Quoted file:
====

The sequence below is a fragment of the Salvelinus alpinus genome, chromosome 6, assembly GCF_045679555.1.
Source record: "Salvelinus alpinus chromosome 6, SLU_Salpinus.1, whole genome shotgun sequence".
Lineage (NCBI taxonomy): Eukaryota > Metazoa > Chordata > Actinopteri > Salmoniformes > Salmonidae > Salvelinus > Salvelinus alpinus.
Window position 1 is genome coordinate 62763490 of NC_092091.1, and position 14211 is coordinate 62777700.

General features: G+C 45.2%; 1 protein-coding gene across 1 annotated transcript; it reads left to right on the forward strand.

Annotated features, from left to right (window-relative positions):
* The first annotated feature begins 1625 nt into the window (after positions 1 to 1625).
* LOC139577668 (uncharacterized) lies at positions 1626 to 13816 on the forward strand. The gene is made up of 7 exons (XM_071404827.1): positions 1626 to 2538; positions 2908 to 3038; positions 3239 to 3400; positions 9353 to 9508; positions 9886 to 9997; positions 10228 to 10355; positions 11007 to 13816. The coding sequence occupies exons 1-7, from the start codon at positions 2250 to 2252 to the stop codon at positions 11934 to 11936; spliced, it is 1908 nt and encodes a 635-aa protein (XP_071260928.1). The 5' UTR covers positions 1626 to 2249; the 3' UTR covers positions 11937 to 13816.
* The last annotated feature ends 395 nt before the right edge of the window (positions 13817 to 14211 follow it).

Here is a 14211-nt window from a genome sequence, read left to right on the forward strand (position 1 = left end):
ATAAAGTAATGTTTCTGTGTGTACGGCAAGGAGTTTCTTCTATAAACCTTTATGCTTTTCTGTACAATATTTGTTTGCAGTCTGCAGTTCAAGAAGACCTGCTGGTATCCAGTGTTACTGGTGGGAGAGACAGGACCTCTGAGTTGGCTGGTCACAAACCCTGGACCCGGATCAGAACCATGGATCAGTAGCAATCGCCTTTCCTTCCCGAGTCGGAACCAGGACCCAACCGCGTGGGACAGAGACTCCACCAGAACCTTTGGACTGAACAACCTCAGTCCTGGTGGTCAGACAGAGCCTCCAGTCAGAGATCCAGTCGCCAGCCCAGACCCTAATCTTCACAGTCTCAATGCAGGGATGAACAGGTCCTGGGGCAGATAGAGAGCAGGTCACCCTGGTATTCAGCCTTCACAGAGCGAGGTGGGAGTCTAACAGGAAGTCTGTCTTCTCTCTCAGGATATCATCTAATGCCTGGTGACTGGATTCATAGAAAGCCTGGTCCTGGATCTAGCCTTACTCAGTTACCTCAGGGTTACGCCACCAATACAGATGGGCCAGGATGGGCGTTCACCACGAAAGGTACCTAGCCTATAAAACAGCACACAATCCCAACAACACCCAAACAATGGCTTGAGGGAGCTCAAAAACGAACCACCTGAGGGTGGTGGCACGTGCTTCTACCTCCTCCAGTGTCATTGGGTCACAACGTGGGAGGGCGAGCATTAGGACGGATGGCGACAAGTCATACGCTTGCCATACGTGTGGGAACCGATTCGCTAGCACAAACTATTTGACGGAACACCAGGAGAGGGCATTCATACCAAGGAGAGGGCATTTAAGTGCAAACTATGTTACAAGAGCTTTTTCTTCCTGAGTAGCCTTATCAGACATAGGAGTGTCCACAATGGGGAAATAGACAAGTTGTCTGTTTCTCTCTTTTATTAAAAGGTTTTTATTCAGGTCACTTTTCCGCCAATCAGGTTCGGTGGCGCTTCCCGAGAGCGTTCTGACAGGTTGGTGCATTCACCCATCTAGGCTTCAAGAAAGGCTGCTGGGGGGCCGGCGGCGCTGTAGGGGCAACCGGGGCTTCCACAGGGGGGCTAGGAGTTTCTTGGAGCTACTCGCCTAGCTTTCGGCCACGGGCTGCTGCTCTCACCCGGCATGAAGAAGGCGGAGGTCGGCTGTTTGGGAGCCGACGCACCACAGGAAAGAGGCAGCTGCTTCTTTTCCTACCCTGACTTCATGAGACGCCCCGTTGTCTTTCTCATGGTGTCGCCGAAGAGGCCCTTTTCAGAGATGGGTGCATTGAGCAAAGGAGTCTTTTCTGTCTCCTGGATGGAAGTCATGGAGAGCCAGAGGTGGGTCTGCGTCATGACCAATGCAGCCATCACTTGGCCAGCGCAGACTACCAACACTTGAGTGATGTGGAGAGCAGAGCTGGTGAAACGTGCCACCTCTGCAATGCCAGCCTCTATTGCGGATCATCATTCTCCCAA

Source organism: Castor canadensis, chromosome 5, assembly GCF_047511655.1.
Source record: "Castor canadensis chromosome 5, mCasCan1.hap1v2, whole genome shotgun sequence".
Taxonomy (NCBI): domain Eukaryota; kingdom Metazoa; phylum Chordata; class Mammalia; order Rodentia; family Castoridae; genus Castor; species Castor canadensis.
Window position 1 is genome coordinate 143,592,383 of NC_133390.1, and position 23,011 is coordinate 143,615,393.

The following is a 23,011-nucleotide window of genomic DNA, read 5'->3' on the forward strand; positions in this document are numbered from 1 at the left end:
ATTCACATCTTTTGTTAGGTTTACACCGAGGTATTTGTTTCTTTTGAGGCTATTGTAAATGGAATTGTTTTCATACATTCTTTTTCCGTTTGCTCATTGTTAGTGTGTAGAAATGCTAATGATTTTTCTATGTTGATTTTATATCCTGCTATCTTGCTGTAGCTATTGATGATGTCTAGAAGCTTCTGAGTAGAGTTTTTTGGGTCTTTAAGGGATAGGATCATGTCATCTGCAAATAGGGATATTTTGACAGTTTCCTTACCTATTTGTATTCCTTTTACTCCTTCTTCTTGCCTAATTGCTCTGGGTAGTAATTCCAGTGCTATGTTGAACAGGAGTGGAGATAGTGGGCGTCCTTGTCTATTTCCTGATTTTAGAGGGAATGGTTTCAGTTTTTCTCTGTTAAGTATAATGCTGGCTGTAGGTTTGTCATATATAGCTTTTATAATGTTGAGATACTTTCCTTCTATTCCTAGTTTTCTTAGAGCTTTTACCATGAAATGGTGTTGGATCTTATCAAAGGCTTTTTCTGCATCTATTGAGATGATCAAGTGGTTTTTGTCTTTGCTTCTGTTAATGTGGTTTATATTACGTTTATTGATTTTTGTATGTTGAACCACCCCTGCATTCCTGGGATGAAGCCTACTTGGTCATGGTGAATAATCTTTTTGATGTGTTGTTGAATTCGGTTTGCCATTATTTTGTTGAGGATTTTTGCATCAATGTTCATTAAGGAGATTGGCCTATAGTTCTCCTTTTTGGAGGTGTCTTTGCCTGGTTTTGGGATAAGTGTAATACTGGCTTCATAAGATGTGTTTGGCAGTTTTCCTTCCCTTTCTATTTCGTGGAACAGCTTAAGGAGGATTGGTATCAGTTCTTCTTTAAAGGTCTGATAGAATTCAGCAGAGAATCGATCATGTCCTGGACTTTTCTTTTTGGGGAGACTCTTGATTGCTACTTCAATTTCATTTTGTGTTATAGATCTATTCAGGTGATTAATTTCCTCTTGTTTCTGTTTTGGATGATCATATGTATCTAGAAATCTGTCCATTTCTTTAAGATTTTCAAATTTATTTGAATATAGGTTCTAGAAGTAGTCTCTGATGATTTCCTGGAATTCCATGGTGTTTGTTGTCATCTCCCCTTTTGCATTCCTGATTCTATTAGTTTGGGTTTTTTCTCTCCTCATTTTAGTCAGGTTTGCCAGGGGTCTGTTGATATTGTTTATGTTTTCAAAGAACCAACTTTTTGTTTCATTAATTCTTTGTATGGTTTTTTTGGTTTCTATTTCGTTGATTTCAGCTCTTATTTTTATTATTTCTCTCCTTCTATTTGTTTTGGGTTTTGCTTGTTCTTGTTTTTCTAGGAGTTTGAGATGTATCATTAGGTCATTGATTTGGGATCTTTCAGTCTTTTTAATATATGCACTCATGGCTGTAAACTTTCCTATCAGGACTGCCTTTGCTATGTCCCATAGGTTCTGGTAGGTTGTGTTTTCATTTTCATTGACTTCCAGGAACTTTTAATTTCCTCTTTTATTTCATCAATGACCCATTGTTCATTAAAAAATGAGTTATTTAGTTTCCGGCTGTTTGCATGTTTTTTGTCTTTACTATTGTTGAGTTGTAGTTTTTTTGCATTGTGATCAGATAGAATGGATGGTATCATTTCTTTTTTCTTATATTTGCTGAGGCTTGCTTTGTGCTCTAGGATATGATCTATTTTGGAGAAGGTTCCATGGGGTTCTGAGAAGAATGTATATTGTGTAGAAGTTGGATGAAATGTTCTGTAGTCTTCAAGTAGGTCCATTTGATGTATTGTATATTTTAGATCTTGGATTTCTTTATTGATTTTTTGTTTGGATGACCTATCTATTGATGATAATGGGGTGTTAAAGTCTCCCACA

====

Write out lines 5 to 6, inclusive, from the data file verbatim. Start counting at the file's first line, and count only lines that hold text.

General features: G+C 45.2%; 1 protein-coding gene across 1 annotated transcript; it reads left to right on the forward strand.

Annotated features, from left to right (window-relative positions):